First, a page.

Delzad was out of town so this time I convinced Adi to join me for a trek. He was excited and scared at the same time.
‘My back is paining bro’ he complained, but I convinced him to come along – we will do a simple trek. I also wanted to do some good cycling, and after some research, decided on Kondana caves. I saw it in Harish Kapadia, and then read Ashutosh Bijoor’s amazing blog on his cycling trip there. As soon as I saw the photos I was hooked...what an amazing carved cave temple! I want to see this.
This would be the longest one way cycling trip yet – about 70 KM! Kondana was near Karjat.
I started at daybreak – about 6 AM - and set out on the Bombay Pune road. I had done Karnala earlier, and it was the same route till Panvel, where the highway split into the Bombay Goa road, and the Bombay Pune road.
It took me about 5 hours, but luckily it was cloudy and slightly rainy, and that kept the temperature cool. Adi slept off in the morning, and set out late – but that turned out to be a good thing, as it took him only an hour to reach karjat and he caught up with me as I was having some wada pav for breakfast.
I loaded the cycle in the Scorpio and we went off to kondivade village. This is also the starting point of the trek to Rajmachi fort.
But on the other hand, it is a good thing that these people are stepping out of home and malls and seeing the hills and valleys and ancient culture of our country. Maybe they will develop a love of trekking and become mountain and history lovers. So good for them.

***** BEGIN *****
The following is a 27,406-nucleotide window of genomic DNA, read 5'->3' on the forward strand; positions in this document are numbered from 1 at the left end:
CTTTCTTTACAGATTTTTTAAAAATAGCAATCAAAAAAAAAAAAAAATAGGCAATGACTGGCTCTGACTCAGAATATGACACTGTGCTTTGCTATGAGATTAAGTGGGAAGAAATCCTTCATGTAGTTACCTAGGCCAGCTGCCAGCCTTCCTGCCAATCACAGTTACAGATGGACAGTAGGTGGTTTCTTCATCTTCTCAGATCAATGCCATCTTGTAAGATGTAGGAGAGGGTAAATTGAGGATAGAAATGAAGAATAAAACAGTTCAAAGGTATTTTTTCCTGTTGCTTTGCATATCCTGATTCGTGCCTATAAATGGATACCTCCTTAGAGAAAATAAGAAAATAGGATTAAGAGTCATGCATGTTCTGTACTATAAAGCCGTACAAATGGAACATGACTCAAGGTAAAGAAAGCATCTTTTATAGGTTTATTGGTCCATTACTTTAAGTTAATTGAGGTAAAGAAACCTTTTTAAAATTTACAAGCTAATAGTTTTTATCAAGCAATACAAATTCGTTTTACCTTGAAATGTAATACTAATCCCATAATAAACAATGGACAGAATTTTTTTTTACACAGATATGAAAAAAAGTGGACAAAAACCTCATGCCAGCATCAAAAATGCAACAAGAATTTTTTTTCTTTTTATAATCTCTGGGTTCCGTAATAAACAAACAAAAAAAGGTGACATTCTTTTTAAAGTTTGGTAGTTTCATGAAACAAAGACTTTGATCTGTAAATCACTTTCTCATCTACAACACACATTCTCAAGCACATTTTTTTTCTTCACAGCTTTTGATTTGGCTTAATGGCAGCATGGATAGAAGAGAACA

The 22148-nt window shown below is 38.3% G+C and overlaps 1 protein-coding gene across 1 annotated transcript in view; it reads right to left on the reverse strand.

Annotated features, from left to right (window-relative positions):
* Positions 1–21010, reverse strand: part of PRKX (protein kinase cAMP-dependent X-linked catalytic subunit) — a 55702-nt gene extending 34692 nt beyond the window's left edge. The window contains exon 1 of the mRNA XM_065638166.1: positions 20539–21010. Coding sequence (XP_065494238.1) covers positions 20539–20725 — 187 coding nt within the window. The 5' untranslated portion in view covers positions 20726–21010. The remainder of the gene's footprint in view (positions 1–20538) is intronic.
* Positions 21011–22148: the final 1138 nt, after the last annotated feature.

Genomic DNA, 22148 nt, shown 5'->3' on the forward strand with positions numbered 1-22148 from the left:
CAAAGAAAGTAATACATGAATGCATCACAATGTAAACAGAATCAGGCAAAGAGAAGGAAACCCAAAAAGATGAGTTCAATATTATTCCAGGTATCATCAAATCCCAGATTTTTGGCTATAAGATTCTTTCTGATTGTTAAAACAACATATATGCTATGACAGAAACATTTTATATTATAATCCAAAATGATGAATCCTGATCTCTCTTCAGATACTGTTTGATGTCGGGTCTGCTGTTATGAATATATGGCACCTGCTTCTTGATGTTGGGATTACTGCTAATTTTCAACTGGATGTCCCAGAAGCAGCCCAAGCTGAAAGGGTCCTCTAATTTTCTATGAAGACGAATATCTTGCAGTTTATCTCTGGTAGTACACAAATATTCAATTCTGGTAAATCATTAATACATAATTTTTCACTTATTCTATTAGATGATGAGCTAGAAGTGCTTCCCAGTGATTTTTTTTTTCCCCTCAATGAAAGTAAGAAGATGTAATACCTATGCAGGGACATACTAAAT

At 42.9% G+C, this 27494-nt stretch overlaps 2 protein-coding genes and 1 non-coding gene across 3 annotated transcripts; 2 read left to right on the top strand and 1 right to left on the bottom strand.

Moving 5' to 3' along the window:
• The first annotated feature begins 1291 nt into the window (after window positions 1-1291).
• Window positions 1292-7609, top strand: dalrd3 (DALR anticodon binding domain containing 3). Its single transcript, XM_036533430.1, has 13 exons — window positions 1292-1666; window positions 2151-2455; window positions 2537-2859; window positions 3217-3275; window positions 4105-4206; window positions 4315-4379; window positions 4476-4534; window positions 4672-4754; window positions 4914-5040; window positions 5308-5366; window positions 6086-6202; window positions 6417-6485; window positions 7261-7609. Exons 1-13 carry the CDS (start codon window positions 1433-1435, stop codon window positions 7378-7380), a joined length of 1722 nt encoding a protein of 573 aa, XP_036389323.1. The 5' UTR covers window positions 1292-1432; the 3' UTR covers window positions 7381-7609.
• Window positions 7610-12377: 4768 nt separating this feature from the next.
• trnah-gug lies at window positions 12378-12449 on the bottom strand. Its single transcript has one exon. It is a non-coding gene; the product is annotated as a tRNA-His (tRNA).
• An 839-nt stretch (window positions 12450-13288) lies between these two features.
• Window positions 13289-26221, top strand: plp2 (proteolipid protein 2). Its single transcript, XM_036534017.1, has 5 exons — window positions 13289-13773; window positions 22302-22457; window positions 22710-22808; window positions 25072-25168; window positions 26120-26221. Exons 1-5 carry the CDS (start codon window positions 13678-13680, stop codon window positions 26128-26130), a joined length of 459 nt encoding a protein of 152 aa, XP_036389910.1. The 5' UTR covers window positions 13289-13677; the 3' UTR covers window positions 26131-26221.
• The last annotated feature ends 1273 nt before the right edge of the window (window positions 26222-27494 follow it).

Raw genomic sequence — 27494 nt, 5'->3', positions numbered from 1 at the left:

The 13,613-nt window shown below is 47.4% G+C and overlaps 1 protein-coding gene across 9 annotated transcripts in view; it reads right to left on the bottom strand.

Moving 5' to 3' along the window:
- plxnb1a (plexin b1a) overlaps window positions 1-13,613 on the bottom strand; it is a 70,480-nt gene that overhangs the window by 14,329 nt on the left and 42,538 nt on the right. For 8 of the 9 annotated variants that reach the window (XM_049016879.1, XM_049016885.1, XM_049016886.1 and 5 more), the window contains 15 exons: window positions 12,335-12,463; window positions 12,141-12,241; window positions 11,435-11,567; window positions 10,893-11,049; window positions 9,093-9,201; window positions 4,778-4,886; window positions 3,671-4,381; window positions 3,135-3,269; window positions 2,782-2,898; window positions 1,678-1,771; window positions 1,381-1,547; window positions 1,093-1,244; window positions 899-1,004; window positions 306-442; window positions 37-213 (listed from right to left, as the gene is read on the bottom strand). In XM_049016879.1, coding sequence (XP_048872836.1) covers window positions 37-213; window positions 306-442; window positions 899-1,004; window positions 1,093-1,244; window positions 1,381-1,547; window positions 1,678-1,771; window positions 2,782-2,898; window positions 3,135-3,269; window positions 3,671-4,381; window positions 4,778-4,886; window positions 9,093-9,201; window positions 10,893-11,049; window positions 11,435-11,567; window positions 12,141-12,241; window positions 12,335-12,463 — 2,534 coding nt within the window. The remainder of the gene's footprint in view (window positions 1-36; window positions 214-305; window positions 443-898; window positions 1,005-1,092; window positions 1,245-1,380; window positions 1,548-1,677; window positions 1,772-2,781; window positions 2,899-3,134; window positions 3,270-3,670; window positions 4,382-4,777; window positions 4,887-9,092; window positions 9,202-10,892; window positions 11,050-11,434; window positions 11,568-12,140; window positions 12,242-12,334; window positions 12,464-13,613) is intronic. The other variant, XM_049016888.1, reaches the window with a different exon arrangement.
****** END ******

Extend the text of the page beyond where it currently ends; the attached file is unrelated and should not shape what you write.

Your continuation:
We found a villager who volunteered to show us the way to the caves, and that was lucky for us as he showed us a fairly unused and virgin way to the caves and avoided most of the crowds. It was doubly lucky for me, as I dropped my cap on the way and it was still there when we came back down.
They are 2000 years old, and still look regal and outstanding. The main Chaitya hall has a intricately carved entrance, and the wall carvings are superb.
The stupa is in a damaged condition, and one can see large rock pieces on the floor that could have been part of the roof. A large part of this damage is presumably due to severe earthquakes in the Pune region that occurred between 1752 to 1812
The whole portico-area is carved to imitate a multi storeyed building with balconies and windows and sculptured men and women who observed the scene below. This created the appearance of an ancient Indian mansion. The carvings are truly exquisite, with clearly visible features such as the garments, weapons and ornaments they wore, as well as peaceful happy expressions on their faces.
We soaked in the place for a while, and then made our way down. It would be really nice to come here on a weekday, when there would be less crowds.
It was a pretty small trek, but then it was a longer ride so it was a Sunday well spent.